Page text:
and how to do so without causing an immune reaction.
There are also studies looking at stem cells therapy, which replaces cells
containing the defective gene with undifferentiated cells to regenerate
Alternatively, experiments are researching how to use oligoribonucleotides
to change the faulty genetic information and repair the mutation.
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Utrophin is a protein very similar to dystrophin, and individuals who
maintain utrophin have less severe symptoms than those without it. It is
thought that this protein, if upregulated, could replace the function of
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Support for Manifesting Carriers of Duchenne or Becker Muscular
Support is available from the NMA who can offer information, support,
advocacy and referrals to other providers. There is also a nationwide
Support Network for those interested in meeting with others.
There is no reason why individuals with a diagnosis of Manifesting Carrier
should be disadvantaged in terms of receiving full education. For more
information, request the Education Pack available from the NMA.
Disability should not hinder employment possibilities. Any individual has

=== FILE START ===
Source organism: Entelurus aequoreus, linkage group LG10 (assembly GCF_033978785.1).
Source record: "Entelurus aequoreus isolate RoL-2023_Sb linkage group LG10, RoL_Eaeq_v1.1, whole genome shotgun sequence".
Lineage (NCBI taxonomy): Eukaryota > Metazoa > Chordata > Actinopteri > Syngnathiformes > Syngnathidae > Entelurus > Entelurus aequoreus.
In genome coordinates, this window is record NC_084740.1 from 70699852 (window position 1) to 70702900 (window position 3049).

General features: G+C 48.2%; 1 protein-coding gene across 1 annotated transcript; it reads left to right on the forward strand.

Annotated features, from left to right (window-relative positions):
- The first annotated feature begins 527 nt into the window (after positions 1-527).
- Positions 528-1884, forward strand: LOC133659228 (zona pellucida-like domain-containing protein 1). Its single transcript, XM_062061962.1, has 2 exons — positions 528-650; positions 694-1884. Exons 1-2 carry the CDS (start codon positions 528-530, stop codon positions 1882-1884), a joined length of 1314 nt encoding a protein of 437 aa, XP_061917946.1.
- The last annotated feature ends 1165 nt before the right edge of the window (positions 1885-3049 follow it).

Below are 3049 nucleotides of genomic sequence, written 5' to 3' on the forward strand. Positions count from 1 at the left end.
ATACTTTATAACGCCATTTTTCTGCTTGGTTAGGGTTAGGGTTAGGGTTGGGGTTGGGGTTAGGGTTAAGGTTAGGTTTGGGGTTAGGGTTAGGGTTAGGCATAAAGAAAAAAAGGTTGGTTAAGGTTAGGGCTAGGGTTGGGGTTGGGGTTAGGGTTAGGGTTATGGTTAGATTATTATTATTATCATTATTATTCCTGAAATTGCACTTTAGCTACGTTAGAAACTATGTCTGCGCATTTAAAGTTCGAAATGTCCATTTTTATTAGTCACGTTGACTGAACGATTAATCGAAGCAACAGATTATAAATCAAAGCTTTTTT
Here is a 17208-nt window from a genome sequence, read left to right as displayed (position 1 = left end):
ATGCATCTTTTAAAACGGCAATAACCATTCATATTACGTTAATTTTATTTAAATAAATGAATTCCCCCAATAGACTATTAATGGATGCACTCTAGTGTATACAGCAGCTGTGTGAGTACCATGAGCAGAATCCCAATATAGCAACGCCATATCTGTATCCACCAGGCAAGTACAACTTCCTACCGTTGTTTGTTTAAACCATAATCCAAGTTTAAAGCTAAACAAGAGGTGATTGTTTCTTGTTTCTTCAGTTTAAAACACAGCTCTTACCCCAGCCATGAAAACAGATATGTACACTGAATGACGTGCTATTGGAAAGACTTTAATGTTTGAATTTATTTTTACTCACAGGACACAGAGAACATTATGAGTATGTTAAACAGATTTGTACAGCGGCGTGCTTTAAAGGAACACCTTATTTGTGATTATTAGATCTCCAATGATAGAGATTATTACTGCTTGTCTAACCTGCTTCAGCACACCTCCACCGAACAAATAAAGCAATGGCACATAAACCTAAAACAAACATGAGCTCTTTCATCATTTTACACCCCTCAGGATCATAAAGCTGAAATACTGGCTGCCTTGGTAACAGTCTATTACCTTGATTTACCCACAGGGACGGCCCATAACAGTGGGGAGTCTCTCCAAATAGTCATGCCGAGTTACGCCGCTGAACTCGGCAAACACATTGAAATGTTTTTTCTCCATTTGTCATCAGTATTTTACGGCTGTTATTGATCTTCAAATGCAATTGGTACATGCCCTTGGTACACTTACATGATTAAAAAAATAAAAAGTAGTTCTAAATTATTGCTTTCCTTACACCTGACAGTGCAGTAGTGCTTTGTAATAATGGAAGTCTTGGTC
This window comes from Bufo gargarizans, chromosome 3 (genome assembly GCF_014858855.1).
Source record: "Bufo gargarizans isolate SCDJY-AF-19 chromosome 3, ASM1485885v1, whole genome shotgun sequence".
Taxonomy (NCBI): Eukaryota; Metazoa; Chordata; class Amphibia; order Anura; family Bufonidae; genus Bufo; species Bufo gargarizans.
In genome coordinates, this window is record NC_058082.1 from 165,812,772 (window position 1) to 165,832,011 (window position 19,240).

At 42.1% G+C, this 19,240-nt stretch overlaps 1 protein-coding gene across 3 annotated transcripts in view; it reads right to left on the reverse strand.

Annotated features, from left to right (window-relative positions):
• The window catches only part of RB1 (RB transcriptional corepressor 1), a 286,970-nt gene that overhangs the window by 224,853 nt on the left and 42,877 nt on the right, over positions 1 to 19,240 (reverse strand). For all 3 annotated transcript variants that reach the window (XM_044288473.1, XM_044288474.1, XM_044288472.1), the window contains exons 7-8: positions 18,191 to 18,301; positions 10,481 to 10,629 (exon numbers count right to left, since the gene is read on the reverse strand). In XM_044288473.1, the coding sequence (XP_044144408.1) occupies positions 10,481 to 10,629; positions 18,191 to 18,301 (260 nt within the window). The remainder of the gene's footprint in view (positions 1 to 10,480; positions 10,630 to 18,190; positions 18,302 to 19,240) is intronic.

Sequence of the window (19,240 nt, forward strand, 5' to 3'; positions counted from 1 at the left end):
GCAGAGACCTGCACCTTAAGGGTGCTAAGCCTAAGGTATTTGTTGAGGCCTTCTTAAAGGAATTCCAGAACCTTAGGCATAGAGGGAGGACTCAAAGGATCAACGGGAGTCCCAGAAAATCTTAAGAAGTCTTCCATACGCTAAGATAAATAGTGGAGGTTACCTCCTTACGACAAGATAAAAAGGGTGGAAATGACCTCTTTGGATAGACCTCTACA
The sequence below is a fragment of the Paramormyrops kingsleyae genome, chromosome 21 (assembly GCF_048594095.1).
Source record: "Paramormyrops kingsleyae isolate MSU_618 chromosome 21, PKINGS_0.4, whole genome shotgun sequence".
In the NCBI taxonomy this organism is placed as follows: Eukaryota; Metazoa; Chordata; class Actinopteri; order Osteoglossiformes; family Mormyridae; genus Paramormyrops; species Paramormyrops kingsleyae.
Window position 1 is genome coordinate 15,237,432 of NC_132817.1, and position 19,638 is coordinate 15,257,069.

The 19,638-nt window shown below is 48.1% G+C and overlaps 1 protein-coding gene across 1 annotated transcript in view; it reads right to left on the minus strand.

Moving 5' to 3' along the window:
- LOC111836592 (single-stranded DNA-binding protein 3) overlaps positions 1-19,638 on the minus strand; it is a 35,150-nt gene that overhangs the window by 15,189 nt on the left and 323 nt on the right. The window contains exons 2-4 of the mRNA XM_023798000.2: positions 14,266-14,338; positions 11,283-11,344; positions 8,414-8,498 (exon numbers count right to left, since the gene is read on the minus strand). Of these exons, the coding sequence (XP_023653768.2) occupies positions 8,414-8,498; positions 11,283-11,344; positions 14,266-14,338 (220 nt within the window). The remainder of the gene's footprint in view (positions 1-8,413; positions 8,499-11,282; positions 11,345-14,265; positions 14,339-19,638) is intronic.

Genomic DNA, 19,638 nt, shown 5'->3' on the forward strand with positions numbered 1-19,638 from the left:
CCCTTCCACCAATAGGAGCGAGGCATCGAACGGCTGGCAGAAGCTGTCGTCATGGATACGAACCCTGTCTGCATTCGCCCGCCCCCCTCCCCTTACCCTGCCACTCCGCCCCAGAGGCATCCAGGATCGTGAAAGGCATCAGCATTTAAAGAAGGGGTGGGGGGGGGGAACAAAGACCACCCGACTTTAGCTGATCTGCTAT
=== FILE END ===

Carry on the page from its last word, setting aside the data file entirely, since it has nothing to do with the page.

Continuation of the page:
the right to equal pay and equal rights for employment. For more
information contact the Employment Relations infoline on 0800 800 863 or
The government promotes equal employment opportunities in private
sector and can be contacted on (09) 525 3023 or visit
Workbridge provides a professional employment service for people with all
types of disabilities and administers support funding on behalf of Work
and Income. Contact on 0508 858 858 or visit www.workbridge.co.nz
Muscular Dystrophy Association can be contacted for further information,
assistance, advice, support and referrals, on 0800 800 337 or by e-mail at
The Muscular Dystrophy Association Website also contains information on
services available within NZ, contacts, membership details, news and links
to other sites - www.mda.org.nz
www.nzord.org.nz – the New Zealand Organisation for Rare Disorders
website provides information on a number of rare disorders, a directory of
support groups, practical advice, health and disability resources, research
information, news and issues.
www.mdausa.org – the Muscular Dystrophy Association USA website has
an extensive site with plenty of further information on any muscular
dystrophy conditions as well as research news.
www.dfsg.org.uk – Duchenne Family Support Group is a UK website with
further information on Manifesting Carriers and management.
Information in this fact sheet was primarily sourced from:
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Muscular Dystrophy Campaign (2004) Manifesting Carriers of Duchenne Muscular
Wikipedia (2006) Duchenne Muscular Dystrophy